SEC Tags Investment Advisers in Fund Misuse

Jack Humphrey, Regulatory journalist
December 22, 2010 /

Three former investment advisers who held top positions in two San Francisco-based firms, American Pegasus LDG and American Pegasus Investment Management, got the ire of the Securities and Exchange Commission (SEC) for failing to disclose conflict of interest when they misused the $100 million hedge fund from the subprime automobile loans of the investors.

The SEC charges American Pegasus Auto Loan Fund former CEO Benjamin Chui and former portfolio manager Triffany Mok, and former general counsel Charles Hall, Jr with fraudulent misuse of fund assets of subprime loan hedge fund.

According to SEC, in mid-2007 the investment advisers used the investors’ funds worth $18 million in loans and advances in a sinister financial network for their personal gains and tried to hide the misconduct “by inflating the value of fund assets.” Chui had also used millions of borrowed cash for his own hedge funds, the SEC stated in its complaint, adding that it fomented a conflict of interest as the investment advisers needed to strengthen the performance of funds while propping up their own loan supplier.

The SEC found then that this undocumented use of borrowed cash as payments, which was reflected in 2008 as the investment advisers’ business loans accounting for 40 percent of Auto Loan Fund’s assets, was charged on investors who were not aware of the transaction.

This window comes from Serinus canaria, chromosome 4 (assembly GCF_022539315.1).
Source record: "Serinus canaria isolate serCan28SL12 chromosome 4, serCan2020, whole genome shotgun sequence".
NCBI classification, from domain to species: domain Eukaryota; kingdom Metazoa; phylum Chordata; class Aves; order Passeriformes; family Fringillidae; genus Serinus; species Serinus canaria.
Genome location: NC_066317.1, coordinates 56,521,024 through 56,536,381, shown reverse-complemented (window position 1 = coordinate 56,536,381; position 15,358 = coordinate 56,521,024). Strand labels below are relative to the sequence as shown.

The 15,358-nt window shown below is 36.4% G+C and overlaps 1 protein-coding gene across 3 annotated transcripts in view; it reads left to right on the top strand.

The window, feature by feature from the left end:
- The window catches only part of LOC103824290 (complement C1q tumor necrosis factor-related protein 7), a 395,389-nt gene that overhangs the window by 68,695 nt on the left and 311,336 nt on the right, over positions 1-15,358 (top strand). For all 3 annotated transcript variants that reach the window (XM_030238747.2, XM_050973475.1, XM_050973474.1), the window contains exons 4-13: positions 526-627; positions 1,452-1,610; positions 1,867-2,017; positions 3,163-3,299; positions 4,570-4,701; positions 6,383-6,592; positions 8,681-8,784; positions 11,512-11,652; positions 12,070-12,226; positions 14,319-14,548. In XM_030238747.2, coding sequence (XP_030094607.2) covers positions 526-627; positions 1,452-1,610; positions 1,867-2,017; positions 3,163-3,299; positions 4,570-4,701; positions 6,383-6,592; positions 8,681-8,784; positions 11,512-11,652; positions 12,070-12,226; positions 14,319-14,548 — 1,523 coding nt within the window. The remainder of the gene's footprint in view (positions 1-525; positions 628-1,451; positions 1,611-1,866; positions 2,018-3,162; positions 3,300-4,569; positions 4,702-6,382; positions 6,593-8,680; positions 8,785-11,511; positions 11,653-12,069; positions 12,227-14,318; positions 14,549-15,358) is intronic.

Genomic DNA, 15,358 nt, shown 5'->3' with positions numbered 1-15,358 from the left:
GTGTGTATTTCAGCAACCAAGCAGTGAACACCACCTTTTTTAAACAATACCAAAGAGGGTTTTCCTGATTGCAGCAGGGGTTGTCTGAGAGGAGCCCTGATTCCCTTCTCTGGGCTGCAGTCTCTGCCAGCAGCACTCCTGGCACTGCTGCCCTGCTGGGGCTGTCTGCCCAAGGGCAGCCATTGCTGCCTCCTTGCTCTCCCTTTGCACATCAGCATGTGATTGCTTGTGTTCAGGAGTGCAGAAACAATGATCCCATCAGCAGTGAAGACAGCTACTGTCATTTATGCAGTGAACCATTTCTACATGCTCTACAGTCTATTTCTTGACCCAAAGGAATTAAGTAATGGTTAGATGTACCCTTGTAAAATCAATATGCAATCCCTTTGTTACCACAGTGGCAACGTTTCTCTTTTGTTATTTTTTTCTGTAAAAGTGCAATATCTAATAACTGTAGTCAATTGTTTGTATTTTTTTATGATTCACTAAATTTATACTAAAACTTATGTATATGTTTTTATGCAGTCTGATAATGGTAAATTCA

The lawsuit claims that the investment advisers sold assets to the fund at 300 percent mark-up and in February 2009 acquired a $12 million auto loan portfolio which they resold right after for $38 million to wipe out the amount owed to the fund, concealing the illegal transaction.

The SEC will disgorge the investment adviser firms of the “improper” $850, 000 management fees. Additionally, the three investment advisers will be penalized with fines amounting to more than $1 million and will be barred from practicing their profession for several years.

 

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